Why had she not used her force of character to obtain more books? One reason lay in the excessive difficulty to be faced. Birthdays are infrequent; and besides, the enterprise of purchasing Maud had proved so complicated and tedious that Mrs. Lessways, with that curious stiffness which marked her sometimes, had sworn never to attempt to buy another book. Turnhill, a town of fifteen thousand persons, had no bookseller; the only bookseller that Mrs. Lessways had ever heard of did business at Oldcastle. Mrs. Lessways had journeyed twice over the Hillport ridge to Oldcastle, in the odd quest of a book called Maud by “Tennyson—the poet laureate”; the book had had to be sent from London; and on her second excursion to Oldcastle Mrs. Lessways had been caught by the rain in the middle of Hillport Marsh. No! Hilda could not easily demand the gift of another book, when all sorts of nice, really useful presents could be bought in the High Street. Nor was there in Turnhill a Municipal Library, nor any public lending-library.
Yet possibly Hilda’s terrific egoism might have got fresh books somehow from somewhere, had she really believed in the virtue of books. Thus far, however, books had not furnished her with what she wanted, and her faith in their promise was insecure.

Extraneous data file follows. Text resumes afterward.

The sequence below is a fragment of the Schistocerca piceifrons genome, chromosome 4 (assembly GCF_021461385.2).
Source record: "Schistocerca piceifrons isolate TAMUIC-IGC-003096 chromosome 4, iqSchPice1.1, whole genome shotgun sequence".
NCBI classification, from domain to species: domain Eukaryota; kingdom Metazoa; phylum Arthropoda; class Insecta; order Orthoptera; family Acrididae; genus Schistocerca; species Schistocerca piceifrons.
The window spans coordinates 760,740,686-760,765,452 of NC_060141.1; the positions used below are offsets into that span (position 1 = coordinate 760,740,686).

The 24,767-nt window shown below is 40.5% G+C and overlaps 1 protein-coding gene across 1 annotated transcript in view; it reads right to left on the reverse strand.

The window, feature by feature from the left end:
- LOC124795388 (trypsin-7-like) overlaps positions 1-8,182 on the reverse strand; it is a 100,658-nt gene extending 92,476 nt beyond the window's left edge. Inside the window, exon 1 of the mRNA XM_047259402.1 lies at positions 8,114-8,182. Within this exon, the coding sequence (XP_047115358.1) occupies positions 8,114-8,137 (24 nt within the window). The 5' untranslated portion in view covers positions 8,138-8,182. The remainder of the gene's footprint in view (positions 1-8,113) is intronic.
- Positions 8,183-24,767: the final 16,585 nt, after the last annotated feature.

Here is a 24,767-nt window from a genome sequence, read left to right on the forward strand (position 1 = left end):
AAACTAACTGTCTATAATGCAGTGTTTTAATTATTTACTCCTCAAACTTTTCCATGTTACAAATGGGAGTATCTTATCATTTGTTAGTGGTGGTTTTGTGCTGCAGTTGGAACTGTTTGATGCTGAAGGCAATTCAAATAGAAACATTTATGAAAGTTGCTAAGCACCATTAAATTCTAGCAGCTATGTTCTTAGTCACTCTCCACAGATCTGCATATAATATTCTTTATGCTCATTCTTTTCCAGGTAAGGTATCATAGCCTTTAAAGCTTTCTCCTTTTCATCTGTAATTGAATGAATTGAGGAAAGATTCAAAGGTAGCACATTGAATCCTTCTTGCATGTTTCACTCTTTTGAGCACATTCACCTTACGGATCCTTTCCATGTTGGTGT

Books failing, might she not have escaped into some vocation? The sole vocation conceivable for her was that of teaching, and she knew, without having tried it, that she abhorred teaching. Further, there was no economical reason why she should work. In 1878, unless pushed by necessity, no girl might dream of a vocation: the idea was monstrous; it was almost unmentionable. Still further, she had no wish to work for work’s sake. Marriage remained. But she felt herself a child, ages short of marriage. And she never met a man. It was literally a fact that, except Mr. Skellorn, a few tradesmen, the vicar, the curate, and a sidesman or so, she never even spoke to a man from one month’s end to the next. The Church choir had its annual dance, to which she was invited; but the perverse creature cared not for dancing. Her mother did not seek society, did not appear to require it. Nor did Hilda acutely feel the lack of it. She could not define her need. All she knew was that youth, moment by moment, was dropping down inexorably behind her. And, still a child in heart and soul, she saw herself ageing, and then aged, and then withered. Her twenty-first birthday was well above the horizon. Soon, soon, she would be ‘over twenty-one’! And she was not yet born! That was it! She was not yet born! If the passionate strength of desire could have done the miracle time would have stood still in the heavens while Hilda sought the way of life.
And withal she was not wholly unhappy. Just as her attitude to her mother was self-contradictory, so was her attitude towards existence. Sometimes this profound infelicity of hers changed its hues for an instant, and lo! it was bliss that she was bathed in. A phenomenon which disconcerted her! She did not know that she had the most precious of all faculties, the power to feel intensely.